From 1888 until the early 20th century more deposits were discovered in nearby, in an area called the New Mine. The New Mine was sporadically worked until the 1930s, but yielded very little gem quality stones, and mining was all but abandoned in about 1932. The gem deposits in the Padar Region continue to be heavily guarded and have occasionally been worked to reveal small amounts of gem quality sapphire since 1952. Various mining companies have been given licences to prospect for sapphires in the area whilst mining for other gem varieties, but often without profitable results, and have failed to find any new significant sapphire deposits. The scarcity of sapphires from this fabled region does of course mean that Kashmir sapphires are extremely rare, and don’t appear on the market terribly often.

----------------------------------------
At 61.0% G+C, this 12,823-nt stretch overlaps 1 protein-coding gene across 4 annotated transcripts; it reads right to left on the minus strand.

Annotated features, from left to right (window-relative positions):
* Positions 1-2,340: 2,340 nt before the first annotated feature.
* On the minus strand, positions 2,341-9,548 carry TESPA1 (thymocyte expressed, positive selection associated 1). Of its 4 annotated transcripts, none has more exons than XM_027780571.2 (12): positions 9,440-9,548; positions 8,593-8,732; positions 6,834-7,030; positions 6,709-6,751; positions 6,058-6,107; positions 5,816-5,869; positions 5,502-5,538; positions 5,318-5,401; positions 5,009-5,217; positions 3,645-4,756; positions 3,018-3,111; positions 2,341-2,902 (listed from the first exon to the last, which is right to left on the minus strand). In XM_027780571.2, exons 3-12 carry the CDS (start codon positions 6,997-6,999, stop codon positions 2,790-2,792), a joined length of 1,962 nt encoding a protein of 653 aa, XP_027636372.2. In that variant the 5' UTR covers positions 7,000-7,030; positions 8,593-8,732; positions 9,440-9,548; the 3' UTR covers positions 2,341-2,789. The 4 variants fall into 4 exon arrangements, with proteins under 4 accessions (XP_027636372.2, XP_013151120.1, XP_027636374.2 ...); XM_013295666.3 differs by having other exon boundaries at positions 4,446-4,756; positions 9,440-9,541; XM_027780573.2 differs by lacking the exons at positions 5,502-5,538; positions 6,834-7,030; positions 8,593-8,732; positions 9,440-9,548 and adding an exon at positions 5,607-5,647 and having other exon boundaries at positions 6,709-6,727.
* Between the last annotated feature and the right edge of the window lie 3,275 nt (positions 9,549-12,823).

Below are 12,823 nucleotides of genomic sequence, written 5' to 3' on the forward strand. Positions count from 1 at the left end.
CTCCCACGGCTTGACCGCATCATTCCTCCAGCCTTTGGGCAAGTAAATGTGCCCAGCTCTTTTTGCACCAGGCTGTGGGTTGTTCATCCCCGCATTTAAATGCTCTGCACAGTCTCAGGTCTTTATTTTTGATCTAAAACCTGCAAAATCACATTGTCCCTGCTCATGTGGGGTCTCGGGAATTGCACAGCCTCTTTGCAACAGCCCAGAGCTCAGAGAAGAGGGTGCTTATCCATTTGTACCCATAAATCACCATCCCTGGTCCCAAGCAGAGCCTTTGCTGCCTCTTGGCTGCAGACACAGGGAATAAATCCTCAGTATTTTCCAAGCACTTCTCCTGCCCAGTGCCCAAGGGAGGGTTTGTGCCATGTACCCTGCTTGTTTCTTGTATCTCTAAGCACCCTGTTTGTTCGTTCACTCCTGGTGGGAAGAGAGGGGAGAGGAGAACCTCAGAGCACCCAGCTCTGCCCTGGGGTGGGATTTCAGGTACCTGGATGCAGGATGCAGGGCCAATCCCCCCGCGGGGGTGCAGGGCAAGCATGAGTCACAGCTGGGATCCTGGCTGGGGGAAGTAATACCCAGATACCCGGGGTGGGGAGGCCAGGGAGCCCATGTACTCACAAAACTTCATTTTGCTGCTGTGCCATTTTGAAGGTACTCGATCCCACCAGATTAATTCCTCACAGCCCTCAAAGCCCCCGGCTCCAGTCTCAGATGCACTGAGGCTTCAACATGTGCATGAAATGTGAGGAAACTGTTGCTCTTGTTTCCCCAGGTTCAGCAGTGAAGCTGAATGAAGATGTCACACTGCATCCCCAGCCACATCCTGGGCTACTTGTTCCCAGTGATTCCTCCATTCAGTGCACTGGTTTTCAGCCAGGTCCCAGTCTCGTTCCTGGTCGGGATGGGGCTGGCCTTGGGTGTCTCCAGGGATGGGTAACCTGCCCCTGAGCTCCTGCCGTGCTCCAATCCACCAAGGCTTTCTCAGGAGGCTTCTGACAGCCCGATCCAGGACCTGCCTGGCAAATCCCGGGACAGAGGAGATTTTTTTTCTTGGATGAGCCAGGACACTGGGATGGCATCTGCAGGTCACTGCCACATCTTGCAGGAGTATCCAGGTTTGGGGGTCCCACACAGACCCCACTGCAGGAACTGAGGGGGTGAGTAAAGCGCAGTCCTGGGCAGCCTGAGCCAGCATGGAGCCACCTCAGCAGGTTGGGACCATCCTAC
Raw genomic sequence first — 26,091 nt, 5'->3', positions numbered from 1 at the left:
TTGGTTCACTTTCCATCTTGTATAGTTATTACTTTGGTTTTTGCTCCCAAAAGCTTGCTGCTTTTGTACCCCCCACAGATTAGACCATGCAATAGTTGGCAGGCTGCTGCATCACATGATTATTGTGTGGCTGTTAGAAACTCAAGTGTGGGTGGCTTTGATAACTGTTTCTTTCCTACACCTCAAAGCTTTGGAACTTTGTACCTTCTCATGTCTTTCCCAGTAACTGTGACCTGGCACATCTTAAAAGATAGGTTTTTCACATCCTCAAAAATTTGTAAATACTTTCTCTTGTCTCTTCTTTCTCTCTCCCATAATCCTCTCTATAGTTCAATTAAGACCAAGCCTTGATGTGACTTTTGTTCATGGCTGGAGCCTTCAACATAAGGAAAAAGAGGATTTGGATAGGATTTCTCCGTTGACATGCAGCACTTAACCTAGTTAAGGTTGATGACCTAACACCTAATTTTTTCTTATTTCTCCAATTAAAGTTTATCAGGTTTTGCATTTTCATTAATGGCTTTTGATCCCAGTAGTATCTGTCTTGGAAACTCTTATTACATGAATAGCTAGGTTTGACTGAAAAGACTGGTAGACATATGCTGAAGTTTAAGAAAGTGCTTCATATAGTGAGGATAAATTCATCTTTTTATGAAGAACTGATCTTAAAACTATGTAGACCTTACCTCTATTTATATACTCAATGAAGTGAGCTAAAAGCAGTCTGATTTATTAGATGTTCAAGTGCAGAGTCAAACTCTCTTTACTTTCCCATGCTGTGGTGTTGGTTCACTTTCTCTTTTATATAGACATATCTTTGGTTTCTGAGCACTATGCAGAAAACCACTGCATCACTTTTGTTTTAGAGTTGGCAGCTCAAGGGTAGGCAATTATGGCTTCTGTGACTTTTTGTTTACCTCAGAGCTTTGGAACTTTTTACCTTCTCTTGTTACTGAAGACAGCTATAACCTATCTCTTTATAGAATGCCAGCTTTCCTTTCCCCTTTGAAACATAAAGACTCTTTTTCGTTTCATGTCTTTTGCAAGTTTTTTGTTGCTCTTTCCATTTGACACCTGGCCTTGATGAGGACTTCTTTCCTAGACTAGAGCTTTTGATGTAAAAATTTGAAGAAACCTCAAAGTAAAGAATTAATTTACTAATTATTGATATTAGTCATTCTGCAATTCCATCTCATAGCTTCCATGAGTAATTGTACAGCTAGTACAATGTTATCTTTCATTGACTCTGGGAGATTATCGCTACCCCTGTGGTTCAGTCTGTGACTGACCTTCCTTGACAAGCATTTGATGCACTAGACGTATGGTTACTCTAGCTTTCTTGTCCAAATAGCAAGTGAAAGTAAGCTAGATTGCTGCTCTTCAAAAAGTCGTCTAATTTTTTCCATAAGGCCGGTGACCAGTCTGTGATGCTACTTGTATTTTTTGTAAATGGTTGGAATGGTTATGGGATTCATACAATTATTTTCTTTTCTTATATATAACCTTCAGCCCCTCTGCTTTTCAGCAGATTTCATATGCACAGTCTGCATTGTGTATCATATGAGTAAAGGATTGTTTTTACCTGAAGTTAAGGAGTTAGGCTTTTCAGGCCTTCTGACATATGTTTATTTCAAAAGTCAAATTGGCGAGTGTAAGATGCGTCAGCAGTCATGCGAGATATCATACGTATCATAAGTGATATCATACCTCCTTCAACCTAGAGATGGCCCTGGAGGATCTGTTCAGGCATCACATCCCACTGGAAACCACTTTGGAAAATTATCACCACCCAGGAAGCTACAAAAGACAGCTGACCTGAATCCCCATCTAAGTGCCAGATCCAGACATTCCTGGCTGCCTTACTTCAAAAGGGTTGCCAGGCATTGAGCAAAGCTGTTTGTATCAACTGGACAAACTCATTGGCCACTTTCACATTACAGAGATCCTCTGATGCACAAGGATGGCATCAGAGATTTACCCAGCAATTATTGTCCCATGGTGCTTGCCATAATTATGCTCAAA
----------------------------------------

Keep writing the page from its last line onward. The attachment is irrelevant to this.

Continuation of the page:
One of the earliest known photographs of the Kashmir sapphire mines taken by T. D. LaTouche in the 1880s
BURMESE SAPPHIRES: Burmese sapphires are a vibrant but intense darker blue than Kashmir sapphires. They are characterised by their very fine rutile needle inclusions, known as ‘silk’. Gem collectors and connoisseurs prize Burmese sapphires for their intense depth of colour. Gem quality sapphires have been found and mined in Burma, now Myanmar, for over 1000 years. Burmese sapphires occur in the Mogok Stone Tract, between the Mandalay Division and Shan State of upper Myanmar, more than 400 miles north of the capital Yangon. This region of Myanmar is also feted for the most prized Pigeon Blood red rubies, as well as other sought-after gemstones such as jadeite, topaz, peridot, spinel and zircon. It is estimated that there are around 1200 gemstone mining operations in the Mogok region, comprised of artisanal men and women one-man-band miners, to local cooperatives and a few large-scale industrial mining concerns. Gemstone mining still takes place amongst surface deep alluvial deposits and in open pit mines, but these are becoming rapidly depleted, and more highly mechanised deeper scale mining is replacing the traditional methods of mining in Mogok.
Mogok Sapphire Mine Map